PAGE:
Hydrochemical properties and chemocline of the Sansha Yongle Blue Hole in the South China Sea

Highlights

• Distinct water layers involve different redox/nitrification-denitrification process.
• A 30-m thick chemocline separates the upper oxic layer and the deep anoxic layer.
• The blue hole is a net source of N2O and CH4 to the atmosphere.

Abstract

Blue holes can provide valuable information regarding paleoclimate, climate change, karst processes, marine ecology, and carbonate geochemistry. The Sansha Yongle Blue Hole, located on Yongle Atoll in the Paracel Islands in the South China Sea, is the deepest blue hole in the world. A comprehensive investigation of the blue hole was conducted to determine the hydrochemical properties and associated redox processes active in the water column. Results indicate the presence of two thermoclines, one at 13–20 m and a second at 70–150 m, dividing the water column into five stratified water layers. Based on redox state, the water column can be divided into three layers: an oxic layer in the top 70 m, a chemocline at 70–100 m, which acts as a redox boundary, and an anoxic deep layer. In the oxic layer, Photosynthesis in the oxic layer above the seasonal thermocline, results in nutrient uptake, transformation of inorganic carbon to organic carbon in the top mixed layer above the seasonal thermocline; Below the seasonal thermocline, organic matter degradation and nitrification, which are the main biological process at depths around 30 m and 50–70 m, lead to the accumulation of nitrate and a decrease in dissolved oxygen/pH; whereas photosynthesis is dominant at depths of 30–50 m, leading to increase in dissolved oxygen and pH. Within the chemocline, organic matter decays via a variety of reactions (e.g. aerobic mineralization, denitrification and anammox), leading to sharp decreases in the oxidizing chemical species (e.g., dissolved oxygen and nitrate) and corresponding increases in the reduced species (e.g., ammonium and sulfide). Within this layer, about 60% of the nitrogen is lost and chemoautotrophic/photoautotrophic production may contribute significantly to particulate organic carbon. Within the deep anoxic layer, sulfate reduction and degradation of organic matter result in accumulations of sulfide, dissolved inorganic carbon, and nutrients.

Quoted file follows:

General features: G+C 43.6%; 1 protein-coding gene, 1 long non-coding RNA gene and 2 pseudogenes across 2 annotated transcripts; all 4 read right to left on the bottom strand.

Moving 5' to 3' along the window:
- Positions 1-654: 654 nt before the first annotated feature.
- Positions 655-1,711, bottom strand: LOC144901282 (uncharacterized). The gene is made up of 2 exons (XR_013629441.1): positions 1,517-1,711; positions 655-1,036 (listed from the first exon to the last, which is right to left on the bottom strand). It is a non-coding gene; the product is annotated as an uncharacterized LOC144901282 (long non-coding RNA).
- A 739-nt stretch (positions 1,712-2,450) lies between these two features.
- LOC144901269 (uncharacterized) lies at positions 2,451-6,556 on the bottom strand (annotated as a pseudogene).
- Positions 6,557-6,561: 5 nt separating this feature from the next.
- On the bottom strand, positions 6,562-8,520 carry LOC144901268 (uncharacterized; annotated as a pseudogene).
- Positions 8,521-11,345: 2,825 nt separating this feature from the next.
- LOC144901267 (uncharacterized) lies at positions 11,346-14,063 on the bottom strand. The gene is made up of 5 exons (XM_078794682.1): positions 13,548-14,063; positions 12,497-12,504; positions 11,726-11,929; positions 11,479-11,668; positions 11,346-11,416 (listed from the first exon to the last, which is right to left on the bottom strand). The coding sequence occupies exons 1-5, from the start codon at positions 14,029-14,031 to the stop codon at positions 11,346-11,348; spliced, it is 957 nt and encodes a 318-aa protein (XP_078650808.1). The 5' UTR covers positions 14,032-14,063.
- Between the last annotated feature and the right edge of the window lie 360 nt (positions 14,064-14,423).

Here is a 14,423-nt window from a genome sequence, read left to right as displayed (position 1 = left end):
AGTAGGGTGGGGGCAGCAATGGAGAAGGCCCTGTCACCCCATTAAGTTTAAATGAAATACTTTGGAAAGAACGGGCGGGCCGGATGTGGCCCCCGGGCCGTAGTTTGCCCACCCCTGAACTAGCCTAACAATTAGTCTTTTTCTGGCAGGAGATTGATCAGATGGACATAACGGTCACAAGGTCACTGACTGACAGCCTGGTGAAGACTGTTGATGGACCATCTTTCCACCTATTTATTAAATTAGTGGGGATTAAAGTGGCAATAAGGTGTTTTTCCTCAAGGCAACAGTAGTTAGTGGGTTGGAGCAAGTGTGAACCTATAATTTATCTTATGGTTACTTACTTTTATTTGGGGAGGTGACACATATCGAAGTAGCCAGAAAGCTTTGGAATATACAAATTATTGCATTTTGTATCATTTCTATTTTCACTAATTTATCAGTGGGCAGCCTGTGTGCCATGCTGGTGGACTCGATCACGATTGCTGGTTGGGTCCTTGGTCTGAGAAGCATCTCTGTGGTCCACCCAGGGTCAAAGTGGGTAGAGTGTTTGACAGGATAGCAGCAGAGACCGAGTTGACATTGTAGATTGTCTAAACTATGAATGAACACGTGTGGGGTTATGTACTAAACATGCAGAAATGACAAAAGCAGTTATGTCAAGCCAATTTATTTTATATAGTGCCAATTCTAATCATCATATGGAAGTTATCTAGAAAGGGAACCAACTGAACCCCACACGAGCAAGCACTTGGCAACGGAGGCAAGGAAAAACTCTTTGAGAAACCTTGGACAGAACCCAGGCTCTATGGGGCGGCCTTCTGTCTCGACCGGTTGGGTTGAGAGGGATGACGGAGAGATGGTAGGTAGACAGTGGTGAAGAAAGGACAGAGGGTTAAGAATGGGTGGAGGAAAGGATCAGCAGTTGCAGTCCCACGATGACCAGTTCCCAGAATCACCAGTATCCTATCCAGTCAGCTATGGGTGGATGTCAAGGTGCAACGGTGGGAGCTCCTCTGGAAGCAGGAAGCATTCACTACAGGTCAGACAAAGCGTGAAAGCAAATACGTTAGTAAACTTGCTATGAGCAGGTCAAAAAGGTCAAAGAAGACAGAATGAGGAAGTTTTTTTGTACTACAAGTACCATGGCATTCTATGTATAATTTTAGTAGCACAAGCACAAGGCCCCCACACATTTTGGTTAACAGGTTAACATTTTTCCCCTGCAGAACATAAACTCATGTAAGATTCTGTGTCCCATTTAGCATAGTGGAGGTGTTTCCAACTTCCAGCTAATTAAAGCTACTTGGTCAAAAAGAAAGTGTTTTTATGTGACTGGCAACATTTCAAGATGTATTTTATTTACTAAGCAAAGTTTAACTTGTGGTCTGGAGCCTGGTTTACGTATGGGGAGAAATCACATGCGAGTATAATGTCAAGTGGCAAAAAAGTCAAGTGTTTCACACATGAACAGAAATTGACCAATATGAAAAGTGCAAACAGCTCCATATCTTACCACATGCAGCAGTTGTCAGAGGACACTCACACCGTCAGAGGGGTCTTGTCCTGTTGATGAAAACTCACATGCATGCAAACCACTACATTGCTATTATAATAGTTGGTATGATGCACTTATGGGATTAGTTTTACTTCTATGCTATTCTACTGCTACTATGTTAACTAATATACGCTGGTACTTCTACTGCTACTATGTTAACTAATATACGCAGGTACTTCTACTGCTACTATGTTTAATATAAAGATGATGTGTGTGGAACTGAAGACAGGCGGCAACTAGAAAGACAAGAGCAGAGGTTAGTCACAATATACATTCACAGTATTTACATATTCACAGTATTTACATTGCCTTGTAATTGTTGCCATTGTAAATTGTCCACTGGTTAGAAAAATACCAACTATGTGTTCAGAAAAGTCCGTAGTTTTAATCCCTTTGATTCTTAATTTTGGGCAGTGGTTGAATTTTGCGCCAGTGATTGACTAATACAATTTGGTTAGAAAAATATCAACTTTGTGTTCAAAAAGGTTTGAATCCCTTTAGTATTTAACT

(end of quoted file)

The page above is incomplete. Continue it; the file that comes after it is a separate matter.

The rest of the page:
Xie L., Wang B., Pu X., Xin M., He P., Li C., Wei Q., Zhang X. & Li T., in press. Hydrochemical properties and chemocline of the Sansha Yongle Blue Hole in the South China Sea. Science of the Total Environment. Article (subscription required).

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